Sergeant R. Neville, upon finding himself opposed by a strong group of enemy troops when he was about to enter the trench, attacked them with a bombing squad. The Germans fought desperately, but were finally obliged to retire after suffering heavy losses. BENNETT.
Lance-Corporal W. Bennett exposed himself continually to the fire of the enemy guns in taking messages back to battalion headquarters. Three times he passed through the barrage, and after returning the last time he led a bombing squad against a party of the enemy troops who were creeping upon our left flank. Fourteen of the enemy, including one officer, were taken prisoners. GOODLAND.
Private O. Goodland rendered similar courageous and valuable service by taking back messages through the barrage. CARROLL.
Without any thought of personal safety, Private B. Carroll exposed himself to the heavy fire of the German guns in order it assist some wounded COMRADES. He saved a number of lives by his heroic and unselfish conduct. Lieutenant Clift attempted to advance beyond Rainbow trench, but his party was practically wiped out. Page Fifty
At Beaumont Hamel, the strength of the Regiment was approximately 900 of all ranks. In the engagements at Gueudecourt it was less than half that number, and the casualties were in about the same proportion. Forty-five men were killed, 119 wounded, and 75 missing. The engagement was fought with many individual distinctions, praise to the entire Regiment and honor to Newfoundland. Beaumont Hamel and Gueudecourt Contrasted.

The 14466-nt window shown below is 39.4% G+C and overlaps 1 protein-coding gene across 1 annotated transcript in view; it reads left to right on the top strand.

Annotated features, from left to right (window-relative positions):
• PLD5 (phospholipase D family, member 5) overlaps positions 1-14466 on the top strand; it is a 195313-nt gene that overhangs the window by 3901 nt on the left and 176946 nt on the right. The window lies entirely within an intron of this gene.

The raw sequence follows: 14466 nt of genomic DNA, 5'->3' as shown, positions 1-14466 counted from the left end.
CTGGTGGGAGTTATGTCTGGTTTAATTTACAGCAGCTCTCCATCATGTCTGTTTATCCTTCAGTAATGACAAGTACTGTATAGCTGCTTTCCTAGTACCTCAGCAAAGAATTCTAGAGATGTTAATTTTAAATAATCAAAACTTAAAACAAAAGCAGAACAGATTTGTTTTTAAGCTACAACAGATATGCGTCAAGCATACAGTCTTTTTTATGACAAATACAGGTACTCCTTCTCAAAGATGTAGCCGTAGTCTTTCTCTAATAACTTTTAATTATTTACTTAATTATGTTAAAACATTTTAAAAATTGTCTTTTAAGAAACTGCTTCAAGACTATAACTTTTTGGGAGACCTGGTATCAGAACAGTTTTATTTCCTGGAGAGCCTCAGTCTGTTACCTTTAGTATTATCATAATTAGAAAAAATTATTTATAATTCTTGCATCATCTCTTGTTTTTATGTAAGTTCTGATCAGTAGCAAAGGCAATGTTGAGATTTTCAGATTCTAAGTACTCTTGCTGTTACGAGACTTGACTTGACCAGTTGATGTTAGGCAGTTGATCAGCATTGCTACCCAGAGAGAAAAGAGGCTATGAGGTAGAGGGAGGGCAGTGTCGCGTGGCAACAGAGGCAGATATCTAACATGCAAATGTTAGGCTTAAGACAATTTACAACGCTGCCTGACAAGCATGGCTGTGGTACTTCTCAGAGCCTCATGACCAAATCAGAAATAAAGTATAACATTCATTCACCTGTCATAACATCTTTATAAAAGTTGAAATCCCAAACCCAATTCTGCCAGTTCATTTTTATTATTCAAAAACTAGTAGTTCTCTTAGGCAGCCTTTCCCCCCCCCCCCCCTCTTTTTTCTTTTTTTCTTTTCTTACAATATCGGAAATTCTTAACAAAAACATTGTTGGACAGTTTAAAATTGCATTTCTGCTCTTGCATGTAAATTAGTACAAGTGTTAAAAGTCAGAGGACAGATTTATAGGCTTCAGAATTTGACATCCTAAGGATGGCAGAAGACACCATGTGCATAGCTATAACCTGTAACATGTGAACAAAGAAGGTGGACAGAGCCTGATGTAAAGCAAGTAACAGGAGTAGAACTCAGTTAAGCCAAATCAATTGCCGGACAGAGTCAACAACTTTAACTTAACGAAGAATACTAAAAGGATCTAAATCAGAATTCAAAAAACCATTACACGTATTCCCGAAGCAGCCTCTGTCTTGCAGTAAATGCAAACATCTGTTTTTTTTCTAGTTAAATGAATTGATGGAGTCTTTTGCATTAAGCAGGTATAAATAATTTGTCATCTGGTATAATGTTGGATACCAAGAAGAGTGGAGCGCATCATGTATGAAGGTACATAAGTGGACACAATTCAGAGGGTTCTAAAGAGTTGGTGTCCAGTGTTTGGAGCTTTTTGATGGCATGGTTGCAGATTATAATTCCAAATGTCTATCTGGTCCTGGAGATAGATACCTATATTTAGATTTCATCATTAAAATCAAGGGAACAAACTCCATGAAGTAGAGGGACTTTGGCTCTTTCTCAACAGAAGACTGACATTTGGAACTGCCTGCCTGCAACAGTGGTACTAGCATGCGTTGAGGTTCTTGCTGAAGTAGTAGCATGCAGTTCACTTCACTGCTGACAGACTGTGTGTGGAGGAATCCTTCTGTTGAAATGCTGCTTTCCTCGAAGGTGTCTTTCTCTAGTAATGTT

In an action north of Gueudecourt on the eighteenth of October, in which the 2nd Hants and the 4th Worcesters were successful, 250 of the Newfoundland Regiment acted as stretcher-bearers.
These two actions, July 1 at Beaumont Hamel and October 12 at Gueudecourt, constitute the actual fighting in which the Regiment was engaged during 1916. The names will ever be familiar to the ears of Newfoundlanders. They will carry with them a mixed feeling of joy and sorrow: sorrow because of the tremendous loss to the finest manhood of our little country, and joy because of the never dying honor and fame that they won for Newfoundland. The results of Beaumont Hamel remain as a tragic and glorious memory. The engagement at Gueudecourt, from the standpoint of Military achievement, was more victorious; from the standpoint of human sacrifice, less tragic, and from the standpoint of individual initiative and distinction more productive. The results present a great contrast, due entirely to the fact that the conditions under which the two actions were fought were so very different. Had the German machine-gun fire been no more advantageous and no more severe at Beaumont Hamel than at Gueudecourt, the story of Beaumont Hamel would be quite different. The following decorations were awarded at Beaumont Hamel and at Gueudecourt.